By Kevin Kelley
Mayor Dennis Clough has formally requested the civil service commission change its rules and allow the mayor to select the police and fire chiefs from among the top two candidates as determined by the civil service test for the given position.
Currently, the top scorer of the test is automatically named police or fire chief.
The civil service commission is presently reviewing its rules following a controversy in the selection of the current police chief, Kevin Bielozer. After the February 2013 police chief test, Capt. Eric Schantz was initially declared the high scorer. However, Bielozer later wrote to the city’s civil service commission questioning the results.
Past tests consisted of a written portion and an assessment center portion, and the civil service rules reflected that. However, the February 2013 test consisted of just the assessment center portion, which itself included two written and two oral exams. Because the rules stated that extra credit points for education and seniority should be applied to the written test, confusions arose as to how the results should have been calculated.
Based on the opinion of Law Director John Wheeler, the civil service commission voted unanimously to recalculate the results in favor of Bielozer.
The commission intends to revise several rules as a result of that episode.
Because the commission was looking at its rules, Clough decided to request a rule change allowing the mayor to select the police or fire chief from among the two highest-scoring candidates.
“I just asked them to consider it,” Clough explained.
Clough initially asked for the mayor to have the right to select from the top three candidates without specifying any positions, meaning the proposed rule change would apply to all promotional positions. He later amended his request to the top two candidates for the police and fire chief positions.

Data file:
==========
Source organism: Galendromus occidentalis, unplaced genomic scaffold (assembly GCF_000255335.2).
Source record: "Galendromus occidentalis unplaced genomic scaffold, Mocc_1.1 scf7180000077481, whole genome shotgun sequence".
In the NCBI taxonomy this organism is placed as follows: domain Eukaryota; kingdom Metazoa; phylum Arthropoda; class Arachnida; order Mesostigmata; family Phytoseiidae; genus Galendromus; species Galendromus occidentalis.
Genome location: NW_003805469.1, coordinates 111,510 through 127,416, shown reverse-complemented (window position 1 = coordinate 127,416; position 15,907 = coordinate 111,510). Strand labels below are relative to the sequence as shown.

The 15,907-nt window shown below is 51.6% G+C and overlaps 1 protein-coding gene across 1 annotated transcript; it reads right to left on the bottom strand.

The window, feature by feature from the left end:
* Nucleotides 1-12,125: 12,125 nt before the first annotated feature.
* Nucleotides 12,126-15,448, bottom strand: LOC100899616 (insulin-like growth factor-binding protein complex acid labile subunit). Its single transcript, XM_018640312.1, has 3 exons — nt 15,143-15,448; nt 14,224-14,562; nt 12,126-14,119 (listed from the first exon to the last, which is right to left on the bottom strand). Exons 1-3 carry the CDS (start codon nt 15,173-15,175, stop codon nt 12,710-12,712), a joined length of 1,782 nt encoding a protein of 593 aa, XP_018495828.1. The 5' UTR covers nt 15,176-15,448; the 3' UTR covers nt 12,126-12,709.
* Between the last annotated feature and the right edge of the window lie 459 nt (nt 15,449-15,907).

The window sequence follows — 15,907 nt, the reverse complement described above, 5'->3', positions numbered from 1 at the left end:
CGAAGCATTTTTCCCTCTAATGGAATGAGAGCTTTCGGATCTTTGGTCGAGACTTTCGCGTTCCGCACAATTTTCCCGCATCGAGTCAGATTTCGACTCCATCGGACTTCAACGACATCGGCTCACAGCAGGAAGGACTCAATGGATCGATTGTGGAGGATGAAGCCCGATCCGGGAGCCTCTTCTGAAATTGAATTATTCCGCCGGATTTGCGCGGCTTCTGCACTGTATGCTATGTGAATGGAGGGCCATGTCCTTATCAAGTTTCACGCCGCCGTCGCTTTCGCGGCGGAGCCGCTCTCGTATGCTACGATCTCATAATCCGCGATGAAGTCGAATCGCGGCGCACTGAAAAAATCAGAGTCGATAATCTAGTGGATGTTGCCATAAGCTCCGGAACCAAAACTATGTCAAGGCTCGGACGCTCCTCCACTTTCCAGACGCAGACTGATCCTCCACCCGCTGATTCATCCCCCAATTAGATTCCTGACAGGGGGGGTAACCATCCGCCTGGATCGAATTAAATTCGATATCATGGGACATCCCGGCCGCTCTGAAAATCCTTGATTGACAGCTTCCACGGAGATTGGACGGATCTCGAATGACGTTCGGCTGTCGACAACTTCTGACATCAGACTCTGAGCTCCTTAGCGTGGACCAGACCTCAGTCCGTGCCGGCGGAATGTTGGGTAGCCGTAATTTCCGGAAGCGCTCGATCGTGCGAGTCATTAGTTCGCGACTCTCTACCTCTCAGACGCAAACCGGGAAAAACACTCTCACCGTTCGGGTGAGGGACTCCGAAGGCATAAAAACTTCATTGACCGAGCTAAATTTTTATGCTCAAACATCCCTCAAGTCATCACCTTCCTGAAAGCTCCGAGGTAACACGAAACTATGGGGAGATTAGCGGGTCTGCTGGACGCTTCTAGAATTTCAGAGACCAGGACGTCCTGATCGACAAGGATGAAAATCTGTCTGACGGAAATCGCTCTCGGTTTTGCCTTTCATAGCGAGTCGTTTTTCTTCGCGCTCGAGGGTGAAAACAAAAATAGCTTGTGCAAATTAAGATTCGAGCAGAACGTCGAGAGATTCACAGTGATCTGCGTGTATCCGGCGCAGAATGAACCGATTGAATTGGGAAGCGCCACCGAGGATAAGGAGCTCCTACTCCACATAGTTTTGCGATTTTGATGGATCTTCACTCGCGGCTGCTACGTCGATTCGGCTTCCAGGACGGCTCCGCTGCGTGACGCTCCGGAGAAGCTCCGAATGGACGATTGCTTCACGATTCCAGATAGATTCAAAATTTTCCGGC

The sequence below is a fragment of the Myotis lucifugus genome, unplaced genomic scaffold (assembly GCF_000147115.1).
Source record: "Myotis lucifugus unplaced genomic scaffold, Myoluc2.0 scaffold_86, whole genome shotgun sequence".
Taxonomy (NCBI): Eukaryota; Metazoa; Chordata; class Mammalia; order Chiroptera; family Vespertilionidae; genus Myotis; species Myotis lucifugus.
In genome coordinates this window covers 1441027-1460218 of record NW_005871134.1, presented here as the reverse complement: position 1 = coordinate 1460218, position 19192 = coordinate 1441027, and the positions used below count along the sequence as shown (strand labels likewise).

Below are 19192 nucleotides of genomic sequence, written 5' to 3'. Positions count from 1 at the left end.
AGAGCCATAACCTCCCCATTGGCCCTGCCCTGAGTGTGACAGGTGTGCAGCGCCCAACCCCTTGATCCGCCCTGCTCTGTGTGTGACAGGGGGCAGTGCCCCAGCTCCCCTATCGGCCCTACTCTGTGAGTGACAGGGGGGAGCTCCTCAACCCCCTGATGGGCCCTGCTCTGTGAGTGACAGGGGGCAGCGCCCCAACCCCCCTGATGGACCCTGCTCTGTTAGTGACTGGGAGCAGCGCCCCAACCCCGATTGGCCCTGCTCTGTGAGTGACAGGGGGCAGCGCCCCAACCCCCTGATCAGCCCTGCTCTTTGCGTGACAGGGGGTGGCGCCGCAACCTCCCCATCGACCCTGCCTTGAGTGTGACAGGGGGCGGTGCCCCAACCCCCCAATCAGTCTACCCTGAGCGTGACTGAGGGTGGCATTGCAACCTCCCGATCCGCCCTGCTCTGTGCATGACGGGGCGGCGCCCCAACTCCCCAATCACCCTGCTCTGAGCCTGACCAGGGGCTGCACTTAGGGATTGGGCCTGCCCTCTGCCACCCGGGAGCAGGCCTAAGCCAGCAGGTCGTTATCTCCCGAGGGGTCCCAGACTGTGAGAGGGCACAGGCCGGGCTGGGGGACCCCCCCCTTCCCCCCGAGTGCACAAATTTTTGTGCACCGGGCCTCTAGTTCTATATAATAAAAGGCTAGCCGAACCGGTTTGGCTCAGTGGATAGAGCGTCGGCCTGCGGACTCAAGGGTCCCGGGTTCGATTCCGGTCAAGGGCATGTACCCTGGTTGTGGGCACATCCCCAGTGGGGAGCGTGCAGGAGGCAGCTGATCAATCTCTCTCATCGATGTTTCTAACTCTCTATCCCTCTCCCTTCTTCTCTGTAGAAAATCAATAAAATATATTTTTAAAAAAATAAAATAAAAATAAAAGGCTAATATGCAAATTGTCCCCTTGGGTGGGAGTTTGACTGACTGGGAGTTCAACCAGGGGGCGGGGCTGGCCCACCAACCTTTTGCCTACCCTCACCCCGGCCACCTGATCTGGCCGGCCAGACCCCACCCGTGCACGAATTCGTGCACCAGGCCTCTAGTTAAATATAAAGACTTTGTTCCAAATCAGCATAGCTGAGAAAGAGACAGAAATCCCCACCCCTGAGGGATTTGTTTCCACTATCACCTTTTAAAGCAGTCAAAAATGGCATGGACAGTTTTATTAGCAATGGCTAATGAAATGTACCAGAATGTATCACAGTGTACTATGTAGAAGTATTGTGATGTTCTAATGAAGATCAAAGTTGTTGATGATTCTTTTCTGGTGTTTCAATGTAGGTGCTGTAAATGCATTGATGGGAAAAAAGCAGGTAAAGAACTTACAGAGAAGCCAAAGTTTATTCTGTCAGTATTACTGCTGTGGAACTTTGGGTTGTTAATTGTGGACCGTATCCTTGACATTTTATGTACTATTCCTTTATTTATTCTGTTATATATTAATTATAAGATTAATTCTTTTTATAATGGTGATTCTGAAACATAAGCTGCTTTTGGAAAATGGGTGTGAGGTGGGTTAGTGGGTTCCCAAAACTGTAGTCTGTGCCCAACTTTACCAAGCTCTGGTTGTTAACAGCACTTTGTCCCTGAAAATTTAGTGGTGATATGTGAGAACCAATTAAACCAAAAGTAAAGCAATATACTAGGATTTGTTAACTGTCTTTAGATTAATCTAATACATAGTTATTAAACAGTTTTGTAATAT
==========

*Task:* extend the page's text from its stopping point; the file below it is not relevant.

In an Feb. 5 memo to commission members, Clough said the right to select the chief is important because of the close working relationship a chief has with the mayor, who also serves as the city safety director.
“I believe the city is best served when choices are permitted,” Clough wrote.
He also noted that, in many other communities, the mayor has the right to appoint chiefs.
Opponents of such a rule change say it defeats the purpose of civil service testing, namely to keep politics out of the police and fire departments.
“Not only does this concentrate too much power in the hands of one politician, it completely negates the purpose and outcomes of competitive civil service testing,” said Westlake police Capt. Guy Turner in a letter to West Life.
Clough rejected that argument, saying there can be no politics in civil service.
“In order to even get hired as a police officer, you go through the civil service process,” the mayor told West Life.
Besides, Clough said, either of the top two finalists for the chief’s job would be qualified and deserving of the post, Clough argued.
Clough also questioned why, if the chief is to be selected based on the test score alone, extra points are awarded based on seniority and academic degrees.
Under one rule change now being considered by the commission, no education extra credit will be given for the police or fire chief’s position after Jan. 1, 2017, because an academic degree will be required for those positions.
Commission Chairman Steve Presley said he has not yet decided how he will vote on Clough’s requested rule change.
“I think there are valid points on both sides of the argument,” Presley told West Life.
The commission needs to make sure its rules are not based on or favor any particular individual, Presley said. The commission should also take another look at the entire testing process to make sure it accurately scrutinizes the candidates, he said, adding that new testing firms should be considered.
The three-member commission will next meet at 8 a.m. Feb. 28 at Westlake City Hall, when it is expected to vote on the rule changes.
The commission is expected to meet either Thursday or Friday to vote on the proposed rule changes, Presley said.